python 2.7.12 on Linux behaving differently than on Windows

eryk sun eryksun at gmail.com
Wed Dec 7 08:51:57 EST 2016


On Wed, Dec 7, 2016 at 9:43 AM, Chris Angelico <rosuav at gmail.com> wrote:
> Exactly. Back in the 1990s, we had the beginnings of Windows NT, which
> was designed for servers. It had (if I recall correctly) no concept of
> file/directory permissions, little or no notion of process privilege,
> and definitely no way to restrict one process to X amount of memory
> and Y amount of processing.

Do you have a name or a link for this system that pre-dates NT? At the
time I thought Microsoft only had MS-DOS and OS/2 (and maybe still
Xenix?). I know they hired Dave Cutler (the designer of VMS) and
several other DEC programmers in late 1988 to develop NT OS/2. It took
them 5 years, and along the way the design switched from NT OS/2 to
Windows NT (DOS-based Windows had surged in popularity with the
release of Windows 3.x, and the business relationship with IBM fell
apart). They relegated the OS/2 and POSIX subsystems to the console
only, without GUI support (similar to the new Linux subsystem).

> Since then, Windows has progressively
> added features that Unix has had for decades, because those features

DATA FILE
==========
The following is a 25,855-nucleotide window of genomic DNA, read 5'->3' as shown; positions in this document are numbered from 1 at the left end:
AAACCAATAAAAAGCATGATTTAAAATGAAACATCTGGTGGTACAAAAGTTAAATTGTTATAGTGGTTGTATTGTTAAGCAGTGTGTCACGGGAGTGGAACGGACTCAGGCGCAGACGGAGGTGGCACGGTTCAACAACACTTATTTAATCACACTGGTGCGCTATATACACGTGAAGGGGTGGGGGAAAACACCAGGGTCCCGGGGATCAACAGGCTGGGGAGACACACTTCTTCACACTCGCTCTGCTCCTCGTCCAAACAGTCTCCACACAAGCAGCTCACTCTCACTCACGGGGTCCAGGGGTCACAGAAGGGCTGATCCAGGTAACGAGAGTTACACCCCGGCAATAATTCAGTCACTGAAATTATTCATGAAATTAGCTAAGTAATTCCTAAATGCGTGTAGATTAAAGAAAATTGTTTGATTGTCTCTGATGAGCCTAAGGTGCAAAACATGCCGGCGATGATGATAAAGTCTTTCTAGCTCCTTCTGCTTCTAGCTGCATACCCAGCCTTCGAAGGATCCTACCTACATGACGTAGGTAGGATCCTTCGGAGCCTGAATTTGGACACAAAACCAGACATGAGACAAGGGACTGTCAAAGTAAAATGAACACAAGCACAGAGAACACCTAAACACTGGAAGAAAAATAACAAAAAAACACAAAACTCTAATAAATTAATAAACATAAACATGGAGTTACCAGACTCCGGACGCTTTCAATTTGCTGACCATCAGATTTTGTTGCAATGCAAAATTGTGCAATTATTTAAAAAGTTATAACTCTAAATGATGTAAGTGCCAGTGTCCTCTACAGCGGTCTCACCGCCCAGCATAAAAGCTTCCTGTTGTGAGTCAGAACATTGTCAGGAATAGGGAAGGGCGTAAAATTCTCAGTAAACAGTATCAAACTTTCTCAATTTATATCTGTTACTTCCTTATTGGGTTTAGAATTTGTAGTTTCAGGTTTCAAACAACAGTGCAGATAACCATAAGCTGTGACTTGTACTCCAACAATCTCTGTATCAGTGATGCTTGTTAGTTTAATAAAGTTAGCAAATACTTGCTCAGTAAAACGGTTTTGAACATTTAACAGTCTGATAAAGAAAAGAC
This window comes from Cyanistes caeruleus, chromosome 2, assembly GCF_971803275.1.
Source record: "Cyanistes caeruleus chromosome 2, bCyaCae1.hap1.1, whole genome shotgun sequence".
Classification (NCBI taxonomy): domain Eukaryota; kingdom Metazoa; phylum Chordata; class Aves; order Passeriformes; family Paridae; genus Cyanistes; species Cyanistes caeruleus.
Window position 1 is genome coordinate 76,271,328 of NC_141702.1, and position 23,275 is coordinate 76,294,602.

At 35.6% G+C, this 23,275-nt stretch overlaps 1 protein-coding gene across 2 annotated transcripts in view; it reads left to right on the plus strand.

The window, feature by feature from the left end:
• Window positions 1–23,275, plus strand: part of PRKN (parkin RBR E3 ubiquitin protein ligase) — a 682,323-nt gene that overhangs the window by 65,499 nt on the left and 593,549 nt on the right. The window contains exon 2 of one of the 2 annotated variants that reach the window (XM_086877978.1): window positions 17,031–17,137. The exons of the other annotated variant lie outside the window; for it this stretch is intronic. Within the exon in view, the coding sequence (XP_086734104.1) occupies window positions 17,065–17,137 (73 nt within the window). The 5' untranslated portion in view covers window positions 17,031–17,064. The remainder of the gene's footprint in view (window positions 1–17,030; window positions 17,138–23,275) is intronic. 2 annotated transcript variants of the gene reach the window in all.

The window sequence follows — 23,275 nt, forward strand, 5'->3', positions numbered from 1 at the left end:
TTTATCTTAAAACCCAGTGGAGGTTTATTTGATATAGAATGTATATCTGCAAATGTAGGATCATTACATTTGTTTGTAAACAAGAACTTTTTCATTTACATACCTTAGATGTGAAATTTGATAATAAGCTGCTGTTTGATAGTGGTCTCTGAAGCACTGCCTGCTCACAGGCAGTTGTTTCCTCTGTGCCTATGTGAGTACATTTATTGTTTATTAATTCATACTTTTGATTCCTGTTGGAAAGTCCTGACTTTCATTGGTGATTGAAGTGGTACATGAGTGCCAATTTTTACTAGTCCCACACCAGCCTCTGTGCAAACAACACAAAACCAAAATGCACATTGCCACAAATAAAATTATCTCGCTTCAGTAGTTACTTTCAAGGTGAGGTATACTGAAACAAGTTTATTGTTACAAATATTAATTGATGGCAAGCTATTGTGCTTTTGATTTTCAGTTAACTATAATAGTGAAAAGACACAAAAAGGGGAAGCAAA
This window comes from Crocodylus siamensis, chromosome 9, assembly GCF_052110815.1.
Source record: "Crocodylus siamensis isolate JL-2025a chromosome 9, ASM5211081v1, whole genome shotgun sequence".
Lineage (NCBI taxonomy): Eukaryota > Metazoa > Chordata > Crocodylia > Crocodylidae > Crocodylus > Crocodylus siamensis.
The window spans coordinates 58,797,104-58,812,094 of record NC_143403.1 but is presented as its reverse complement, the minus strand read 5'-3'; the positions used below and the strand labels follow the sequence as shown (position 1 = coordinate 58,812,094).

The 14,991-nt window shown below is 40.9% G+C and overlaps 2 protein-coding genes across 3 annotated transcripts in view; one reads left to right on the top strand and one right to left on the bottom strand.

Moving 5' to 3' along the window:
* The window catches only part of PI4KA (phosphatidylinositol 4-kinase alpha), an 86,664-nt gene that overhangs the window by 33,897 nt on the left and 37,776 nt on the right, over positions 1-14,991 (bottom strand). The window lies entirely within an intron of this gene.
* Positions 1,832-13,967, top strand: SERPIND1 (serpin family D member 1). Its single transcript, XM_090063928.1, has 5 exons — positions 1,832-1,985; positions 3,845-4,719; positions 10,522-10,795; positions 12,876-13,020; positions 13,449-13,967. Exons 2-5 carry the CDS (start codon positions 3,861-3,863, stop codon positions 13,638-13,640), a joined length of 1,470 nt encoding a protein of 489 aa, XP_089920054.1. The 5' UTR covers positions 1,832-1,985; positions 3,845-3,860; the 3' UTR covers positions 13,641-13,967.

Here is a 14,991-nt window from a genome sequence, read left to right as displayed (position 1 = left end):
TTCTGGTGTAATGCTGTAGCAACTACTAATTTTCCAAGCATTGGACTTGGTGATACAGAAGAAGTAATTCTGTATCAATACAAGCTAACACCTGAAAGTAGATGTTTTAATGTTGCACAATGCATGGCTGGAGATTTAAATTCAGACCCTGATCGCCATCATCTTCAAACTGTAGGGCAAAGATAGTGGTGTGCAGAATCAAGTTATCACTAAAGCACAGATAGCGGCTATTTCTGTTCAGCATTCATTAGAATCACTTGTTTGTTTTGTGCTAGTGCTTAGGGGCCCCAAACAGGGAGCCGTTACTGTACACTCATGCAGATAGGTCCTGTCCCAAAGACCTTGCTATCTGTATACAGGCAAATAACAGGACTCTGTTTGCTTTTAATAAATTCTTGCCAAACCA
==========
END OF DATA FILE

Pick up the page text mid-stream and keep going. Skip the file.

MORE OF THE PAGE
> are critical. Those who don't understand Unix are forced to reinvent
> it, piece by piece, badly, and then finally rip it out and start
> over...

NT was designed to run a Unix subsystem and meet U.S. DoD security
requirements, so it's naturally going to share a lot of capabilities
with Unix. But the similarities are superficial; the design decisions
are fundamentally different in many ways. (The differences are more
obvious in native NT and kernel development.) No one could say the NT
design team was copying Unix. OTOH, how much they pilfered from their
previous work on VMS is debatable. IIRC, Microsoft ultimately reached
a settlement out of court with DEC on this issue, which was the main
reason NT was ported to the DEC Alpha processor in the 90s.


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